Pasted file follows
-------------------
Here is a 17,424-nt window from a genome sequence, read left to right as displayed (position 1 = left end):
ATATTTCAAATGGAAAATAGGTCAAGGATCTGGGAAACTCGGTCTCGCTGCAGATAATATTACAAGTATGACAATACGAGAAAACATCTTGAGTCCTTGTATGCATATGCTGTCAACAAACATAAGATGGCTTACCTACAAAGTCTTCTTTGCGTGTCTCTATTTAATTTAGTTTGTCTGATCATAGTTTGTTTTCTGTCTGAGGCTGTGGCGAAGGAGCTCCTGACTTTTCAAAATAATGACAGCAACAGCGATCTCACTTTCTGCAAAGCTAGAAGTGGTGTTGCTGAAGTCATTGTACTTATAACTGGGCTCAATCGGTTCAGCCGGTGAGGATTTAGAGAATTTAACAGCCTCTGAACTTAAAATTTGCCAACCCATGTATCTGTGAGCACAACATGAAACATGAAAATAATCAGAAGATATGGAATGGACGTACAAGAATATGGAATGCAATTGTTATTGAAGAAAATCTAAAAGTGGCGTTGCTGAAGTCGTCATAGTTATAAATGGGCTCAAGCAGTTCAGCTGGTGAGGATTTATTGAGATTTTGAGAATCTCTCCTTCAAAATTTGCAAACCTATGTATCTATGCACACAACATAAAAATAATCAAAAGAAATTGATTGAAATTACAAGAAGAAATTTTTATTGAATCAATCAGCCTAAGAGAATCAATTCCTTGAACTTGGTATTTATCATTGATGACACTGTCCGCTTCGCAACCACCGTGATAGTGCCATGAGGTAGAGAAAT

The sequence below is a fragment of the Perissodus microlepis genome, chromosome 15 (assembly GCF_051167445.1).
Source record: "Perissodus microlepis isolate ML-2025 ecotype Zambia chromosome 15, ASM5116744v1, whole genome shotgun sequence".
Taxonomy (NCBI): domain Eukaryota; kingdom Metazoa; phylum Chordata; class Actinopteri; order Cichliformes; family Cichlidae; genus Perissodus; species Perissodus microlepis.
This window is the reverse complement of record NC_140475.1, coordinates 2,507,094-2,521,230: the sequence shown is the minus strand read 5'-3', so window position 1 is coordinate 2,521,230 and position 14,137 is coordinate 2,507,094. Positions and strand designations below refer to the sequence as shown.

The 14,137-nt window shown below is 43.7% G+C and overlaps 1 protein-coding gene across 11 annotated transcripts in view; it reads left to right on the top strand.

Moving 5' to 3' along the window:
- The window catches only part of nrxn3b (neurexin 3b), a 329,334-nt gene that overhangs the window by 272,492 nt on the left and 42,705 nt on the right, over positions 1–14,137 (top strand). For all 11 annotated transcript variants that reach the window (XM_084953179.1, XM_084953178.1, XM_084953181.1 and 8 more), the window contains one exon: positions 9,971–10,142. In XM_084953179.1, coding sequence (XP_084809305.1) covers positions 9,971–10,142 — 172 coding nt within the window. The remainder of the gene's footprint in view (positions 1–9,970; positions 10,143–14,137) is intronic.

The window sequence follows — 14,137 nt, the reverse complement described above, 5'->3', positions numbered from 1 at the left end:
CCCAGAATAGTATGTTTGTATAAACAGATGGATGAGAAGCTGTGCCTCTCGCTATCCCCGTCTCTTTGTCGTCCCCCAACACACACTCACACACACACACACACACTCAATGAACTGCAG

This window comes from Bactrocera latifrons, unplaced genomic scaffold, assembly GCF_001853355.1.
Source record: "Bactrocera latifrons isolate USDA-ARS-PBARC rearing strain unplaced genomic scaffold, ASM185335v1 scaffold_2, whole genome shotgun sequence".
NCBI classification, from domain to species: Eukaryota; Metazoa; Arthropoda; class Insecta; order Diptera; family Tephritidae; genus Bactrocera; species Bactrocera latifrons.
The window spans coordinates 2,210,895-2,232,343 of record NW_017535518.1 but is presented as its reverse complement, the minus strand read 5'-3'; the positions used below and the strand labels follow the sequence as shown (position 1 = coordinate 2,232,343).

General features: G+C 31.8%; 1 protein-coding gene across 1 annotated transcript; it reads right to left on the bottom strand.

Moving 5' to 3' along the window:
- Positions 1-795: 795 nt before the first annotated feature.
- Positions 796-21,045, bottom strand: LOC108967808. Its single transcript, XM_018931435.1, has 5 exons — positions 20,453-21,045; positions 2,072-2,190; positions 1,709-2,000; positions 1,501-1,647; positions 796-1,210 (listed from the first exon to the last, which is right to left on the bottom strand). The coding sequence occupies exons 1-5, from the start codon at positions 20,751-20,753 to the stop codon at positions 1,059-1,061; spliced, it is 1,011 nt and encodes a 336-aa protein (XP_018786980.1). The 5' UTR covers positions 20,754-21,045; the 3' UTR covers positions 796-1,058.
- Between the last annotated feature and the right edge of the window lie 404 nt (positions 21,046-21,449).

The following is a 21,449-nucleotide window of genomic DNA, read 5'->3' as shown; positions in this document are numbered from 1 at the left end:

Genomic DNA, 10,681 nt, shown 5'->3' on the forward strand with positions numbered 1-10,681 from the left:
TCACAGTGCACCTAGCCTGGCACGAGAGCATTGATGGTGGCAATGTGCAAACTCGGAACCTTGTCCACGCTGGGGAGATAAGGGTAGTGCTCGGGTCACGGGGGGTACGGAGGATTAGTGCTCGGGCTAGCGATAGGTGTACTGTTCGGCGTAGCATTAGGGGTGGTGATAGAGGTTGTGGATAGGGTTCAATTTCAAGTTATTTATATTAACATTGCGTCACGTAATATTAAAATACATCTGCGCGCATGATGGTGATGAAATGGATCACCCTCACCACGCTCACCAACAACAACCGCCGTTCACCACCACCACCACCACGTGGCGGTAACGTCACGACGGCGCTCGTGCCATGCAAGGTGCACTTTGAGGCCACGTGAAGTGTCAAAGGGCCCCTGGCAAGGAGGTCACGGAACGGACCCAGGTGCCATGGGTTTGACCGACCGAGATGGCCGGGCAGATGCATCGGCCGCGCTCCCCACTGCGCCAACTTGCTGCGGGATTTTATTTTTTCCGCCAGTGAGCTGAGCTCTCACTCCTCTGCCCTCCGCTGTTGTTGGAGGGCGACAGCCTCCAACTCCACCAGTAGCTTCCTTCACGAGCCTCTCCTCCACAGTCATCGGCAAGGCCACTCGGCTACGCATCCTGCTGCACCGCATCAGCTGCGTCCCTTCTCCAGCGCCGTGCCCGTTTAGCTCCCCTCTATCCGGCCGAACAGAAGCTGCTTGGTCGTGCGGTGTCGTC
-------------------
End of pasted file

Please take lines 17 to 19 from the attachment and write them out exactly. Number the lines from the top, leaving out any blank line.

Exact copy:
Moving 5' to 3' along the window:
- Positions 1-795: 795 nt before the first annotated feature.
- Positions 796-21,045, bottom strand: LOC108967808. Its single transcript, XM_018931435.1, has 5 exons — positions 20,453-21,045; positions 2,072-2,190; positions 1,709-2,000; positions 1,501-1,647; positions 796-1,210 (listed from the first exon to the last, which is right to left on the bottom strand). The coding sequence occupies exons 1-5, from the start codon at positions 20,751-20,753 to the stop codon at positions 1,059-1,061; spliced, it is 1,011 nt and encodes a 336-aa protein (XP_018786980.1). The 5' UTR covers positions 20,754-21,045; the 3' UTR covers positions 796-1,058.